The Finnish Research Impact Foundation to support academia-industry collaboration - three new projects starting at Aalto
Tandem Industry Academia funding programme of the The Finnish Research Impact Foundation is aimed at enhancing the impact of research through increased cooperation with industry partners. Aalto professors Mikko Möttönen, Robin Ras and Zhipei Sun received funding together with their industry partners.
Faster testing methods in quantum technology
The development of quantum technology involves a wide range of exciting applications, such as fast computing and secured communications. In this joint project scientists at Aalto University and Bluefors Oy are working to develop a new type of measuring device that will speed up the testing of different components used in quantum computers and in quantum technology more generally. It will therefore accelerate the development of quantum computers and computers already under construction. The project contributes to quantum research in two ways. Firstly, real-time microwave pulses are detected using bolometers, which paves the way to bolometric quantum bit or ‘qubit’ readout. Secondly, the project will introduce a new tool to achieve power calibration and spectrum analysis at cryogenic temperatures.
“This funding will facilitate the university’s collaboration with business partners through the individual appointed to the position. This is why it’s an ideal way of exporting results produced in academic research out into business companies’ products,” says Möttönen.
Contaminant-repellent coatings can meet the needs of many branches
Just about every surface material is liable to become contaminated, especially in challenging conditions. Dirt and other contaminants adversely affect the technical performance and uses of surface coatings, for instance in medical equipment, sensors and cameras. In this project researchers from Aalto University are working closely with GE Healthcare to develop a new kind of super-repellent coating for medical applications. The researchers drew their inspiration for the project from nature.
“Nature has ingenious ways of keeping surfaces clean, from mud-repellent lotus flower leaves to dew-repellent butterfly wings. Our aim is to develop a completely novel type of repellent surface coating that has application not only in the field of medicine but more widely,” says Ras.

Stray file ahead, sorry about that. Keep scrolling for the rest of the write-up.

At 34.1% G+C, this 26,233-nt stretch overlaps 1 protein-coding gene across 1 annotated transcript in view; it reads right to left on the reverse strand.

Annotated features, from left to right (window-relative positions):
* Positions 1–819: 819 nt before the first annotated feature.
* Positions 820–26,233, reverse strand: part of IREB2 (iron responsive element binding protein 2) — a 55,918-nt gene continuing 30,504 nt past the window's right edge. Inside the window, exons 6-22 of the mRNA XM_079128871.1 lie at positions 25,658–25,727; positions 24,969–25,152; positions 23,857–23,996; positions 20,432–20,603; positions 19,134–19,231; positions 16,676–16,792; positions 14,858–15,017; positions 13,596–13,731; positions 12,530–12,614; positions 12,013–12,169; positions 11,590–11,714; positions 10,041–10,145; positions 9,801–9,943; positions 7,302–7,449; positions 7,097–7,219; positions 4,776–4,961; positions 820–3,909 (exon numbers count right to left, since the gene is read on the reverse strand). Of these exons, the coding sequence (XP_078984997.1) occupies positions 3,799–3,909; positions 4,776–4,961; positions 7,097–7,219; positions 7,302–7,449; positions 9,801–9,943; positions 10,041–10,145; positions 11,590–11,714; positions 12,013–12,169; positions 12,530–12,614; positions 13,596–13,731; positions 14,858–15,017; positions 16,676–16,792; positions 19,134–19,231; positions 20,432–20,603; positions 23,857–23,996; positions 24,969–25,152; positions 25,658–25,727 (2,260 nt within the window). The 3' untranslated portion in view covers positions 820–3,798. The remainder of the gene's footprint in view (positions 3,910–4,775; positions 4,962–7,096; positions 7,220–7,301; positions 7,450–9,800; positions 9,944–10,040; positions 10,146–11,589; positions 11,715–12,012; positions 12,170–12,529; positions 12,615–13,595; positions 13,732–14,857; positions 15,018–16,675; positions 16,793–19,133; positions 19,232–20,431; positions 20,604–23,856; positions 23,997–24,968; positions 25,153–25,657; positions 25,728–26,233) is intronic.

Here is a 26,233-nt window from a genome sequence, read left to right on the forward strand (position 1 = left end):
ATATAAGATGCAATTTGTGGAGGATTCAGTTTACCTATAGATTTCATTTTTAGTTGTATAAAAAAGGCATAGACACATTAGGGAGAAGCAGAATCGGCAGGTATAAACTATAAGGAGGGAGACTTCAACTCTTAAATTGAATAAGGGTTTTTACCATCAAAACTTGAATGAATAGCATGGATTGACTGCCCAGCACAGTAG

Laser technology to bring enhanced impact in several fields
Mid-infrared ultrafast fibre lasers play an essential role in various new and emerging areas of application, such as sensing, imaging and medicine. The aim of this multidisciplinary project is to combine Aalto University’s unique expertise in nanotechnologies with the know-how of nLight Oy in optical fibre and laser technologies and to develop high-performance mid-infrared fibre lasers. The Tandem funding model provides the ideal platform for this kind of project geared to achieving wide-ranging impacts.
“I was very excited about this new funding model that includes one year at the university and one year in industry. It’s a unique and different kind of funding system compared to other Finnish and European mechanisms and just right for our needs,” says Sun.
The projects involve precompetitive research, which will not only produce important scientific results but also strengthen Finnish industry and its competencies. In projects funded under the Tandem Industry Academic model, academic researchers with a PhD will work for one year in the academic partner organization and another year more closely with the business partner.
“We expect that the projects will inspire the movement of new knowledge and competencies in both directions and in this way promote both scientific and commercial interests,” says Lauri Oksanen, Chairman of the Board of the Finnish Research Impact Foundation.
The Finnish Research Impact Foundation is a research funding agency launched in spring 2019 by the Finnish government. It was given an initial capital stock of 60 million euros. FRIF’s mission is to promote the impact of Finnish cutting-edge research by strengthening collaboration between academia and industry.
Photos: Mikko Raskinen and Anni-Hanen-Kajander.